Small noncoding RNAs perform multiple regulatory functions in cells, and their exogenous mimics are widely used in research and experimental therapies to interfere with target gene expression. MicroRNAs (miRNAs) are the most thoroughly investigated representatives of the small RNA family, which includes short interfering RNAs (siRNAs), PIWI-associated RNA (piRNAs), and others. Numerous methods have been adopted for the detection and characterization of small RNAs, which is challenging due to their short length and low level of expression. These include molecular biology methods such as real-time RT-PCR, northern blotting, hybridization to microarrays, cloning and sequencing, as well as single cell miRNA detection by microscopy with in situ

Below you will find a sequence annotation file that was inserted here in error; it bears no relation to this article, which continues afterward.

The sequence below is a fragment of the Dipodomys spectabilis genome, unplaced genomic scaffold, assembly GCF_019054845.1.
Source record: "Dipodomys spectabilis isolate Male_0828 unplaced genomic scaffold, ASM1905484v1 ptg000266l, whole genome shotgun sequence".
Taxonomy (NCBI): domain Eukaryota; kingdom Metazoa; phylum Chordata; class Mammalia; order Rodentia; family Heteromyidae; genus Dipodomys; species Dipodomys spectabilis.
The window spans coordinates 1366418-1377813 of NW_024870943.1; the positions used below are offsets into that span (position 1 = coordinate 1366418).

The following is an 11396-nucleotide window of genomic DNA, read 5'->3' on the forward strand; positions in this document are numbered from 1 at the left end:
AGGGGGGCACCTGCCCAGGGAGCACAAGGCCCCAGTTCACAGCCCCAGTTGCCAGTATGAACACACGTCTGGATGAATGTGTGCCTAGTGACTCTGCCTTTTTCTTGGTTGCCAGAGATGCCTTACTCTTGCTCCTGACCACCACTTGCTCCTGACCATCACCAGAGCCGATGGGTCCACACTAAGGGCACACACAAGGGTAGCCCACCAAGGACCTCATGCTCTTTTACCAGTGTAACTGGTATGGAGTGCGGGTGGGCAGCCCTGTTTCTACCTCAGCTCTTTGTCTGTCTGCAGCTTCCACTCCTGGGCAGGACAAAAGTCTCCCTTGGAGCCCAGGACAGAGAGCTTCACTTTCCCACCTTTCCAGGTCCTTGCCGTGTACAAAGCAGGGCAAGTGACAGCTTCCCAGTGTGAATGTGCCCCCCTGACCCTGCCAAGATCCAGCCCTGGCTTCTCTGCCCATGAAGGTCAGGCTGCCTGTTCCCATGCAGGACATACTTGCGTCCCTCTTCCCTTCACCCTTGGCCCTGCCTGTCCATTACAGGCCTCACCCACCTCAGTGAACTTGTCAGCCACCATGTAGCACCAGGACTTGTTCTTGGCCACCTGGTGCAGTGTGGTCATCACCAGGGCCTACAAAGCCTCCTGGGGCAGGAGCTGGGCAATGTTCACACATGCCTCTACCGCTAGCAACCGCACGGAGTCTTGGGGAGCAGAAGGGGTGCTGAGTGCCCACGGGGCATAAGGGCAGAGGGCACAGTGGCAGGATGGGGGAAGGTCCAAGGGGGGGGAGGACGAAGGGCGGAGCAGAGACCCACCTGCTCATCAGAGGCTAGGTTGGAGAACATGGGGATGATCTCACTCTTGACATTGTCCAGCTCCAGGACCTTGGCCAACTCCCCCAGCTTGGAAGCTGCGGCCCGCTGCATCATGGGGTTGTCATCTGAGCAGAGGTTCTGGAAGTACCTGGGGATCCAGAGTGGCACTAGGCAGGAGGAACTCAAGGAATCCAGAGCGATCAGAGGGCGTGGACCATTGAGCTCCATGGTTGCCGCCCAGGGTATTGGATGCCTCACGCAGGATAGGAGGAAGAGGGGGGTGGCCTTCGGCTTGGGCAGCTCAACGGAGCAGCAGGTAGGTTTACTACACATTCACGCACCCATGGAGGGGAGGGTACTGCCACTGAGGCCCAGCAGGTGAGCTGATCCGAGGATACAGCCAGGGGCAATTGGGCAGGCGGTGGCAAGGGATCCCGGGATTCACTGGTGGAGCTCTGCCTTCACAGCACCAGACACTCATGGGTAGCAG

hybridization (ISH). In this review, we focus on the ISH method, including its fluorescent version (FISH), and we present recent methodological advances that facilitated its successful adaptation for small RNA detection. We discuss relevant technical aspects as well as the advantages and limitations of ISH. We also refer to numerous applications of small RNA ISH in basic research and molecular diagnostics.
This is an open access article distributed under the Creative Commons Attribution License
which permits unrestricted use, distribution, and reproduction in any medium, provided the original work is properly cited